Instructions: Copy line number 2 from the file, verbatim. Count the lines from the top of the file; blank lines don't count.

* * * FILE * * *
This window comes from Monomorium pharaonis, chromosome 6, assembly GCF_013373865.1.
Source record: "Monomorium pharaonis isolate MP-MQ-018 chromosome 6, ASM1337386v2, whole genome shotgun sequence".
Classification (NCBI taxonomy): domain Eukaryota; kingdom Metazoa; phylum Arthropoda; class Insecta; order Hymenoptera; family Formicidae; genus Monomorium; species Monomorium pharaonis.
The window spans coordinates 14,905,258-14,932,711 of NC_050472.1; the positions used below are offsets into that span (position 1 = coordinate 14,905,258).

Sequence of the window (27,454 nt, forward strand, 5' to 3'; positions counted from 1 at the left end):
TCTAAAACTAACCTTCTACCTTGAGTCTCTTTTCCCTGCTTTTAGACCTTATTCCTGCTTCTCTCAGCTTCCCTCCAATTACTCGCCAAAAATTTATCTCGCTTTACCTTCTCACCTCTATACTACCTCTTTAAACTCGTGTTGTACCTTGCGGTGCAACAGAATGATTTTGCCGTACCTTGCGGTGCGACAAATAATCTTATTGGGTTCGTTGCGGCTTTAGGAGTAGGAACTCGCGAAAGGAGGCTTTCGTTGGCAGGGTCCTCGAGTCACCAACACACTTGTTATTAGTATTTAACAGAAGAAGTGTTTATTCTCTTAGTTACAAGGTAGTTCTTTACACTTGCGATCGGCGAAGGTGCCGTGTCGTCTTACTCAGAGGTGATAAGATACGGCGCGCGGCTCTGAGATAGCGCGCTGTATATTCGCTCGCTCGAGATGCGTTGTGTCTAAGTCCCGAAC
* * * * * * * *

Source record: "Monomorium pharaonis isolate MP-MQ-018 chromosome 6, ASM1337386v2, whole genome shotgun sequence".